Like most college football fans, I was ecstatic when the College Football Playoff replaced the Bowl Championship Series (BCS) system in 2014. The move seemed like a no-brainer. The College Football Playoff would give a greater number of deserving teams a shot at the National Championship, create more exciting games, and allow college football to steal a tiny sliver of the tournament drama that makes March Madness so incredible. All that compared to a one-game system largely based on quixotic computer rankings? There was no choice to be made.
Seven years on, the Playoff has been a complete and unmitigated disaster. Rather than giving more deserving teams a chance, the selection committee has hopped in bed with ESPN to guarantee bid after bid to college football’s largest brands.
The games we religiously watch every week have little impact on the malarkey that ESPN and the selection committee say defines the best teams in the nation.
The on-field product that the Playoff has produced has not been much better. The idea that a semifinal round would create more exciting games has been met with blowout after blowout as we get to see that there are rarely four well-matched programs at the top of college football.
Proposals that the Playoff should expand to eight or 12 teams fall prey to the sunken-cost belief that the only way to fix our broken system is to keep digging the hole ever deeper. A return to the BCS is certainly not the answer either, but we need to agree that we failed, shake ourselves off, and return to a two-team, one-game national championship system.
Across the 14 Playoff semifinal games that have been played since its inception, the winning team has won by an average of over 20 points as the higher seed generally rolls to victory. For every 54–48 double-overtime game such as Georgia’s victory over Oklahoma in 2018, there are plenty more that are closer to Alabama’s 38–0 blanking of Michigan State two years prior.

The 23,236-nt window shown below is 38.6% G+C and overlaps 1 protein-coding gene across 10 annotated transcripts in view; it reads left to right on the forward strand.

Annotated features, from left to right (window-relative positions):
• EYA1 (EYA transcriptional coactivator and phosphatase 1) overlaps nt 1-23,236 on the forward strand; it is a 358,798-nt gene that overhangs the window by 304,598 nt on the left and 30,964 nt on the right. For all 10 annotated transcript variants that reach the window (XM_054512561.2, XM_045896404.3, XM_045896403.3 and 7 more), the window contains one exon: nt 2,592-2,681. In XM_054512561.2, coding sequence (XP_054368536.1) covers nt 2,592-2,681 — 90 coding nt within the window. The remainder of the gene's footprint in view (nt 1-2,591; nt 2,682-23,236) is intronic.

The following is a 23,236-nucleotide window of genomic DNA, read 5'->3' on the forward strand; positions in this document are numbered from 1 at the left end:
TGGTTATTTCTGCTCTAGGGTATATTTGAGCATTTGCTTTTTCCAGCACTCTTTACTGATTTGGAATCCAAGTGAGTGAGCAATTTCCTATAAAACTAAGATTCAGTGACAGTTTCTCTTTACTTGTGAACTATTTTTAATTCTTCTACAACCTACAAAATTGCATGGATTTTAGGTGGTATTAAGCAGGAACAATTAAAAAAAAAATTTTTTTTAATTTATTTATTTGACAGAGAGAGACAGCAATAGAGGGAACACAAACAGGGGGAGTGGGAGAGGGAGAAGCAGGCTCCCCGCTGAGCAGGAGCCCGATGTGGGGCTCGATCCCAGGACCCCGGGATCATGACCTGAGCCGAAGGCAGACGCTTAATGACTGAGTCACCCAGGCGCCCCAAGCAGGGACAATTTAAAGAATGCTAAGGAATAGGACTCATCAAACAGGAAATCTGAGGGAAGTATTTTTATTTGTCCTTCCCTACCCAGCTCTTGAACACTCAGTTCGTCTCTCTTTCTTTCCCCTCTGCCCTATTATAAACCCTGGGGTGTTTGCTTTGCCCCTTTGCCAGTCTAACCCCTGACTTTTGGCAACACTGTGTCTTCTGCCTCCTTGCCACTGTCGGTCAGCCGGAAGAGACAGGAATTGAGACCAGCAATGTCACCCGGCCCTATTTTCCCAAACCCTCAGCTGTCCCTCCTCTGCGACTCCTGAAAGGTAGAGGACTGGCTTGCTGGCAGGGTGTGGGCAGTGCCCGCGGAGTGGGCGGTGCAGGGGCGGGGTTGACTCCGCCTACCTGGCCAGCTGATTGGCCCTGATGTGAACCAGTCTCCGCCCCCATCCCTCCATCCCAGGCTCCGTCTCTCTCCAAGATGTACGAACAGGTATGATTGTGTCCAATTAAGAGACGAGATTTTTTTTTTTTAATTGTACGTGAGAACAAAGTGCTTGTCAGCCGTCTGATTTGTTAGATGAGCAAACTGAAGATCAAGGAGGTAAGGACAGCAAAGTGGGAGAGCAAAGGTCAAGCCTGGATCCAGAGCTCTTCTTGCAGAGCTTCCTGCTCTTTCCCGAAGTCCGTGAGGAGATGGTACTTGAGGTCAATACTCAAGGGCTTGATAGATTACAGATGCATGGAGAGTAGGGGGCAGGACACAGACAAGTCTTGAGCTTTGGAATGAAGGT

Expanding the Playoff will only create more of these uncompetitive matchups. If the season ended today in a world with an eight-team playoff, Georgia would play Oklahoma in the first round, a team that SP+ believes the Bulldogs would easily defeat by double figures. The same metric has No. 2 Alabama beating No. 7 Michigan State by two touchdowns. A 12-team playoff just delays these bloodbaths for another week. As much as I want to believe in a Cinderella story like we see in college basketball, there is just no evidence that those wins would happen frequently enough to make the charade worthwhile.
The one compelling argument for an expanded Playoff is that it would involve some auto-bids for conference champs, at least ensuring that some teams that have proven themselves good at football would slip through the brand-obsessed claws of the committee. It would be incredible to finally guarantee some very deserving Group of Five teams make the Playoff, but the committee would still have all the control on how to rank the auto-bids. The satisfaction of seeing a 2021 Cincinnati or 2017 Central Florida is not worth the committee slating them for a first-round destruction against a juggernaut like Ohio State.
Even beyond all the technical flaws, the most fundamental problem with the Playoff and its potential expansion is that college football is unique from pretty much every American sport in one weird way: it really does not, and should not, matter who wins the National Championship.
There are a small handful of college football fan bases—Alabama, Ohio State, Clemson, and Georgia—for whom the National Championship is the bar, and maybe another handful where it is at least on the horizon. For the other 110-plus FBS fan bases, it is not in the conversation, and that’s totally fine.
I’m biased as a fan of two programs—Boston College and Cal—that have next to no shot at winning the National Championship in the next hundred years, but I couldn’t care less which of the powers in college football lift the trophy each year.
College football is not about what happens in January. It’s about the trap game against a feisty FCS opponent in Week 1. It’s about playing a hundred-year-old rival in Week 5. It’s about fighting for your program’s first conference championship in decades. It’s about, unlike every single other sport in this country, the fact that you have to tune in each and every single week because the stakes are that high.
Nobody says “I just wait for the tournament to start and then I watch” about college football like they do for March Madness. That system works fine for college basketball because the teams can produce such a good product in March that it makes up for a static regular season. Expanding the College Football Playoff creates all the downsides of shifting the drama away from the regular season while getting none of the excitement of a sport actually meant for a tournament.
Featured Image by Liv Charbonneau / Heights Editor